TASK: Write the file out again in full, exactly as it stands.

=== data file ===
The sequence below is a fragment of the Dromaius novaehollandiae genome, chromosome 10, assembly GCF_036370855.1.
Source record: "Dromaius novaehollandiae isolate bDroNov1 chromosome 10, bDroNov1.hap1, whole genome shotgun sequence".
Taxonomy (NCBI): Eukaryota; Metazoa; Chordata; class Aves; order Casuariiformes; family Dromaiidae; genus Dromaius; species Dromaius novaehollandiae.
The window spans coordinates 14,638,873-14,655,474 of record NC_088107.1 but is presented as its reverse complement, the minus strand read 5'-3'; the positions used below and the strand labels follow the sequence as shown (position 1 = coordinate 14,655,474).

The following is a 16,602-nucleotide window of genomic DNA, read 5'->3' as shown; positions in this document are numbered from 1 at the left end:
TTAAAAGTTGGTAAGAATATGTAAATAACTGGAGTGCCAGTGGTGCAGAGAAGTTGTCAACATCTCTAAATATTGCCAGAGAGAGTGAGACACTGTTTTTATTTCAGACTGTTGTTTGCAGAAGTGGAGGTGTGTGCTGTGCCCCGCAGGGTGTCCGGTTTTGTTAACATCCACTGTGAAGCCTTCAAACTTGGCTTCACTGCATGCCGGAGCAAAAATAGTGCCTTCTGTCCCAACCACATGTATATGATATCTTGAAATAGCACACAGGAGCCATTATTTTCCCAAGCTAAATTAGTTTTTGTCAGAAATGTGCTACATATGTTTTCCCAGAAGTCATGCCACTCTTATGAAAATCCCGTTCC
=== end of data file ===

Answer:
The sequence below is a fragment of the Dromaius novaehollandiae genome, chromosome 10, assembly GCF_036370855.1.
Source record: "Dromaius novaehollandiae isolate bDroNov1 chromosome 10, bDroNov1.hap1, whole genome shotgun sequence".
Taxonomy (NCBI): Eukaryota; Metazoa; Chordata; class Aves; order Casuariiformes; family Dromaiidae; genus Dromaius; species Dromaius novaehollandiae.
The window spans coordinates 14,638,873-14,655,474 of record NC_088107.1 but is presented as its reverse complement, the minus strand read 5'-3'; the positions used below and the strand labels follow the sequence as shown (position 1 = coordinate 14,655,474).

The following is a 16,602-nucleotide window of genomic DNA, read 5'->3' as shown; positions in this document are numbered from 1 at the left end:
TTAAAAGTTGGTAAGAATATGTAAATAACTGGAGTGCCAGTGGTGCAGAGAAGTTGTCAACATCTCTAAATATTGCCAGAGAGAGTGAGACACTGTTTTTATTTCAGACTGTTGTTTGCAGAAGTGGAGGTGTGTGCTGTGCCCCGCAGGGTGTCCGGTTTTGTTAACATCCACTGTGAAGCCTTCAAACTTGGCTTCACTGCATGCCGGAGCAAAAATAGTGCCTTCTGTCCCAACCACATGTATATGATATCTTGAAATAGCACACAGGAGCCATTATTTTCCCAAGCTAAATTAGTTTTTGTCAGAAATGTGCTACATATGTTTTCCCAGAAGTCATGCCACTCTTATGAAAATCCCGTTCC